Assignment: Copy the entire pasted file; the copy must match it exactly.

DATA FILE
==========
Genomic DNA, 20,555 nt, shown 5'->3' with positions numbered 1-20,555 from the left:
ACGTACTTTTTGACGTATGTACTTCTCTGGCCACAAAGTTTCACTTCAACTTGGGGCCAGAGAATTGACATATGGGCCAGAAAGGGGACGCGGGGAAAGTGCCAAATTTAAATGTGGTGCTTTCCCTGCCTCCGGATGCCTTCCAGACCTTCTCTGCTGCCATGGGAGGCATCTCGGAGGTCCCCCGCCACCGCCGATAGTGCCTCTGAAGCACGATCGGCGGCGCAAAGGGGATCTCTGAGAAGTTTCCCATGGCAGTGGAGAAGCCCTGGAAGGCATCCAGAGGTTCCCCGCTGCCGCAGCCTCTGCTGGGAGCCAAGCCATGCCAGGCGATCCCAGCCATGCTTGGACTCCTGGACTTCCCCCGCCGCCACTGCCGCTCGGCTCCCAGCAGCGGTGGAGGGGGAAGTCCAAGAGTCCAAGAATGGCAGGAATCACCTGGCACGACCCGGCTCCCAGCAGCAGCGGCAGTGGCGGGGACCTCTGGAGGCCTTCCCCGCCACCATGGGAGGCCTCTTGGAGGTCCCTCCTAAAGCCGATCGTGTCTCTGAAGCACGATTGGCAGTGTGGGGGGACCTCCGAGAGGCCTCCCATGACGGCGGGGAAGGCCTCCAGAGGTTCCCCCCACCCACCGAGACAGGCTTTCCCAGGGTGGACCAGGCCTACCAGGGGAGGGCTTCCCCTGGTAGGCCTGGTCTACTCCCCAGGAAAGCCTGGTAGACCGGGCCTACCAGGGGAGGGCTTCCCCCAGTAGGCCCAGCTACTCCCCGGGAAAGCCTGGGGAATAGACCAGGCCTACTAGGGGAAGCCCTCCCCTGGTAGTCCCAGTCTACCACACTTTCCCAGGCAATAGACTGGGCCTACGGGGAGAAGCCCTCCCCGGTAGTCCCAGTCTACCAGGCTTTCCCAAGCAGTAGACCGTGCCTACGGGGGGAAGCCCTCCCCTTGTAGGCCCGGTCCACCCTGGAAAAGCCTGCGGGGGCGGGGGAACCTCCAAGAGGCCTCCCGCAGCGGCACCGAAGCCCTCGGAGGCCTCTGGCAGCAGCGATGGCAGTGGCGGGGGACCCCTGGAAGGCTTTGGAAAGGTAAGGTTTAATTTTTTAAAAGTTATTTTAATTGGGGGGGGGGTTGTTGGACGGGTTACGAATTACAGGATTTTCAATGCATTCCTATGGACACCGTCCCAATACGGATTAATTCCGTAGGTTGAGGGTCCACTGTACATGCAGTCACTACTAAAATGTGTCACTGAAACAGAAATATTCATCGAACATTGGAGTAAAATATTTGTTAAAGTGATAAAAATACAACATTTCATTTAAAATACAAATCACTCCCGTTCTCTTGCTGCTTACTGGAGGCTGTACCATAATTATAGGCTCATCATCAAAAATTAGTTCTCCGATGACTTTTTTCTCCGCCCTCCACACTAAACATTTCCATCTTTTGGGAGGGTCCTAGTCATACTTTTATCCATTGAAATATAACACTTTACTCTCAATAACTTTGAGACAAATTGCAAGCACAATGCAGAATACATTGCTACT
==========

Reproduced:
Genomic DNA, 20,555 nt, shown 5'->3' with positions numbered 1-20,555 from the left:
ACGTACTTTTTGACGTATGTACTTCTCTGGCCACAAAGTTTCACTTCAACTTGGGGCCAGAGAATTGACATATGGGCCAGAAAGGGGACGCGGGGAAAGTGCCAAATTTAAATGTGGTGCTTTCCCTGCCTCCGGATGCCTTCCAGACCTTCTCTGCTGCCATGGGAGGCATCTCGGAGGTCCCCCGCCACCGCCGATAGTGCCTCTGAAGCACGATCGGCGGCGCAAAGGGGATCTCTGAGAAGTTTCCCATGGCAGTGGAGAAGCCCTGGAAGGCATCCAGAGGTTCCCCGCTGCCGCAGCCTCTGCTGGGAGCCAAGCCATGCCAGGCGATCCCAGCCATGCTTGGACTCCTGGACTTCCCCCGCCGCCACTGCCGCTCGGCTCCCAGCAGCGGTGGAGGGGGAAGTCCAAGAGTCCAAGAATGGCAGGAATCACCTGGCACGACCCGGCTCCCAGCAGCAGCGGCAGTGGCGGGGACCTCTGGAGGCCTTCCCCGCCACCATGGGAGGCCTCTTGGAGGTCCCTCCTAAAGCCGATCGTGTCTCTGAAGCACGATTGGCAGTGTGGGGGGACCTCCGAGAGGCCTCCCATGACGGCGGGGAAGGCCTCCAGAGGTTCCCCCCACCCACCGAGACAGGCTTTCCCAGGGTGGACCAGGCCTACCAGGGGAGGGCTTCCCCTGGTAGGCCTGGTCTACTCCCCAGGAAAGCCTGGTAGACCGGGCCTACCAGGGGAGGGCTTCCCCCAGTAGGCCCAGCTACTCCCCGGGAAAGCCTGGGGAATAGACCAGGCCTACTAGGGGAAGCCCTCCCCTGGTAGTCCCAGTCTACCACACTTTCCCAGGCAATAGACTGGGCCTACGGGGAGAAGCCCTCCCCGGTAGTCCCAGTCTACCAGGCTTTCCCAAGCAGTAGACCGTGCCTACGGGGGGAAGCCCTCCCCTTGTAGGCCCGGTCCACCCTGGAAAAGCCTGCGGGGGCGGGGGAACCTCCAAGAGGCCTCCCGCAGCGGCACCGAAGCCCTCGGAGGCCTCTGGCAGCAGCGATGGCAGTGGCGGGGGACCCCTGGAAGGCTTTGGAAAGGTAAGGTTTAATTTTTTAAAAGTTATTTTAATTGGGGGGGGGGTTGTTGGACGGGTTACGAATTACAGGATTTTCAATGCATTCCTATGGACACCGTCCCAATACGGATTAATTCCGTAGGTTGAGGGTCCACTGTACATGCAGTCACTACTAAAATGTGTCACTGAAACAGAAATATTCATCGAACATTGGAGTAAAATATTTGTTAAAGTGATAAAAATACAACATTTCATTTAAAATACAAATCACTCCCGTTCTCTTGCTGCTTACTGGAGGCTGTACCATAATTATAGGCTCATCATCAAAAATTAGTTCTCCGATGACTTTTTTCTCCGCCCTCCACACTAAACATTTCCATCTTTTGGGAGGGTCCTAGTCATACTTTTATCCATTGAAATATAACACTTTACTCTCAATAACTTTGAGACAAATTGCAAGCACAATGCAGAATACATTGCTACT